STATE UNIVERSITY – Sean Clifford sailed smoothly into the pocket and started rolling to his right towards the line of scrimmage later in the third quarter on Saturday night. The Penn State quarterback needed four yards for a first down, and an Indiana defenseman stood between him and the scorer.
As Clifford approached the line of scrimmage, Indiana linebacker Aaron Casey stepped forward, leaving a void behind him. Nittany Lions wide receiver Jahan Dotson stepped into the empty space, so Clifford threw the ball to him, and Dotson was off for a 30-yard touchdown to give No.4 Penn State a three-touchdown lead that s’ proved insurmountable.
In that touchdown, Clifford and Dotson not only showed the chemistry that has been the backbone of Penn State’s offense this season, but they also made history. The score marked the 18th time that Clifford and Dotson have connected for a touchdown, which is the most number of quarterback receiver combinations in program history.
“I don’t really know all the records, I just play there, I just have fun,” Dotson said late Saturday night. “It’s pretty cool to hear when you break some sort of record, certainly coming from a historic program like Penn State. This is literally what I came here for. Have fun, have fun with the guys, break records. Everything is fun.
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Dotson and Clifford broke the previous record of 17, set by former Lions quarterback Todd Blackledge and wide receiver Kenny Jackson in the early 1980s. Blackledge was at Beaver Stadium as an analyst for the national television show on ABC, and Dotson said the record was set when he was recording a TV interview.
“He was setting right there, and he told me I was at one or we were at one,” Dotson said. “And he said, ‘Do the job,’ and we did it.”
Dotson finished Penn State’s 24-0 win with eight catches for 84 yards and two touchdowns. Clifford threw for 178 yards and three touchdowns. For Dotson, the success continues. He was Penn State’s top offensive player in a lost 2020 season. Clifford, however, struggled, and there were questions as to whether he was the answer to the quarterback.
It is clear that the two players trust each other. Clifford’s first touchdown pass to Dotson, an 8-yard second quarterback in the end zone, was only thrown where Dotson could get it. And on the 30 yards in the third quarter, Dotson kept his eyes on the backfield on Clifford and went with him in order to give him a target and keep the game alive.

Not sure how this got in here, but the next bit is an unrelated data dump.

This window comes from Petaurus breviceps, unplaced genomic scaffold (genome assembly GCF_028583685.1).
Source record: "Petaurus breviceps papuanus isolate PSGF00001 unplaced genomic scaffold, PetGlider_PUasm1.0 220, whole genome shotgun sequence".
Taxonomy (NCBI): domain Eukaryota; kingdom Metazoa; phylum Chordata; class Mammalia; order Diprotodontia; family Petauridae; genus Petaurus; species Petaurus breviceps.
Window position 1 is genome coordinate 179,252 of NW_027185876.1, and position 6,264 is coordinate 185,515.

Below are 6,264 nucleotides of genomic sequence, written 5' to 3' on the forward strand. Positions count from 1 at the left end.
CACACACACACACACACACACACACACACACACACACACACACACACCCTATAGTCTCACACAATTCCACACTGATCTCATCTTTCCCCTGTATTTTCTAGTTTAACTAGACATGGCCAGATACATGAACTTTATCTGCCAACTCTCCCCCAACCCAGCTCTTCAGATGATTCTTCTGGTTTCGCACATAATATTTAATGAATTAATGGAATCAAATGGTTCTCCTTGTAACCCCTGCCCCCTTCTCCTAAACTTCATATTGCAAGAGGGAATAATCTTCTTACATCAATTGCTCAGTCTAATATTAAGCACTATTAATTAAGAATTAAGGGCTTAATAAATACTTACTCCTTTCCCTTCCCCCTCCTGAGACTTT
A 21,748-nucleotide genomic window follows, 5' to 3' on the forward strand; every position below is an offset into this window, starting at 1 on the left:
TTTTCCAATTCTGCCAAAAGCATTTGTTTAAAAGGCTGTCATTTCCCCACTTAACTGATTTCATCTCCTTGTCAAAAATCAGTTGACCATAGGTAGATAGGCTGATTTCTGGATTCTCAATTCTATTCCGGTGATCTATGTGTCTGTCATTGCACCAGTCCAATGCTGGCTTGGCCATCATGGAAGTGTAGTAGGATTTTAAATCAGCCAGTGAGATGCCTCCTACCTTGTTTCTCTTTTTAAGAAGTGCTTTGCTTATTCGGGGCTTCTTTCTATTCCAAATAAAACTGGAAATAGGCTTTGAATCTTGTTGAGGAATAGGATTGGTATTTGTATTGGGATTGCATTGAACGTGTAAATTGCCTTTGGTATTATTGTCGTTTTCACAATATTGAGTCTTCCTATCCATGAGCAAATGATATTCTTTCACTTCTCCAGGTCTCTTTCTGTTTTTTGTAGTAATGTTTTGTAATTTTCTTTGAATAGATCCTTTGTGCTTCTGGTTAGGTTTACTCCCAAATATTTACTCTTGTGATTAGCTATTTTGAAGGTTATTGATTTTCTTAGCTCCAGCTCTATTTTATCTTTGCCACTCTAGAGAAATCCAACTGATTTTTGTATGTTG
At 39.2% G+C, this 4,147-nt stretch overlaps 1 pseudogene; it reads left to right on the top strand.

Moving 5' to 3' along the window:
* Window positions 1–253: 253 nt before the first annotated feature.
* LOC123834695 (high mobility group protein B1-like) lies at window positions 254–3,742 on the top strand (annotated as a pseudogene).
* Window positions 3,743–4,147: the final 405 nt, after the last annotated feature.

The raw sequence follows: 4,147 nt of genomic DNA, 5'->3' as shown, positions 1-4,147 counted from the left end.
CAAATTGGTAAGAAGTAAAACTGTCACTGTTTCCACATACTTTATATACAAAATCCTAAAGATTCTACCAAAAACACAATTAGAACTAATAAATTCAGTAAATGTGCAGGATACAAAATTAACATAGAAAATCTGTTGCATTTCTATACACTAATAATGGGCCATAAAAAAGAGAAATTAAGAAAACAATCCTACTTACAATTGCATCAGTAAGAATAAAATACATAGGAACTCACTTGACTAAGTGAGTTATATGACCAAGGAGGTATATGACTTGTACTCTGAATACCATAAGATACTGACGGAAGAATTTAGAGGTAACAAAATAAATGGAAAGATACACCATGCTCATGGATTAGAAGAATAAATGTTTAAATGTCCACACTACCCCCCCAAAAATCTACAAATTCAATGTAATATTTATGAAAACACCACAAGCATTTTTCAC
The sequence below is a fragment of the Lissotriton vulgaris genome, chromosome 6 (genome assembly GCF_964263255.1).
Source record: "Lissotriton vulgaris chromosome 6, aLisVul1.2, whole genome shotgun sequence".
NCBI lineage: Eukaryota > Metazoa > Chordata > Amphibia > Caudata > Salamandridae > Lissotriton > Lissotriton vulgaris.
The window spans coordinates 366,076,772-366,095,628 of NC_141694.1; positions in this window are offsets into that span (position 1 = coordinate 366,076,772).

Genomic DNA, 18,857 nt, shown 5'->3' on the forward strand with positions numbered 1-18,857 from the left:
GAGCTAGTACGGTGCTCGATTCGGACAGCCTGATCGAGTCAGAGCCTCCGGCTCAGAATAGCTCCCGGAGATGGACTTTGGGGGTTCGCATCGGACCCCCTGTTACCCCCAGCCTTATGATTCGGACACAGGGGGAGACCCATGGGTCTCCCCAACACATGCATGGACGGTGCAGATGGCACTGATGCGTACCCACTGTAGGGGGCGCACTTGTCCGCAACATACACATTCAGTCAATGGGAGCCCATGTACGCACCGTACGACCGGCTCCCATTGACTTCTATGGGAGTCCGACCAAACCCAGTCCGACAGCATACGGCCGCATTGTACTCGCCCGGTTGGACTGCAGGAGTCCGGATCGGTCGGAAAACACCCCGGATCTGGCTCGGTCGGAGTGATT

The two players are in sync this year. In five games, Dotson had 35 catches for 446 yards and six touchdowns.
“I think the first thing is Jahan is good. It helps, ”coach James Franklin said after the game. “That helps. And then I think of the combination of Jahan’s talent and the time Sean and Jahan have spent together, whether on the training ground, whether watching a movie, whether in a meeting, and then they played a lot of games.… Who helps. “
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Clifford highlighted their relationship on and off the pitch. Off the court, the quarterback and wide receiver are friends, which leads to success on the court. Dotson watched in freshman and sophomore when former Nittany Lions KJ Hamler and Clifford traveled to Holuba Hall late at night to pitch and work on the intricacies of the game.
When COVID-19 protocols were lifted enough for Dotson to do the same with Clifford, the duo began working overtime.
“It’s like some people like to go out, have a beer or whatever you’re doing late at night,” Clifford said. “But some people like to go throw. This is what I love to do. I like to throw. I like to watch tapes.
Dotson has been a real star in the first five games of the season. Clifford looks completely different from the quarterback he was a year ago. And Penn State will need both players to continue playing at their highest level if the team is to achieve the trajectory it is committed to through September and October.
The next challenge is at No.5 in Iowa next week.
“He’s playing at a different level, and we need him,” Clifford said. “I need him, this team needs him. I’m super proud of him, and I know he’s not even happy, and neither am I. So we still have a lot of work to do. “
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Covers by Daniel Gallen State of pennsylvania for PennLive. He can be contacted at [email protected]. You can follow it on Twitter, Instagram and Facebook. Follow PennLive’s Penn State coverage on Twitter, Facebook, Instagram and Youtube.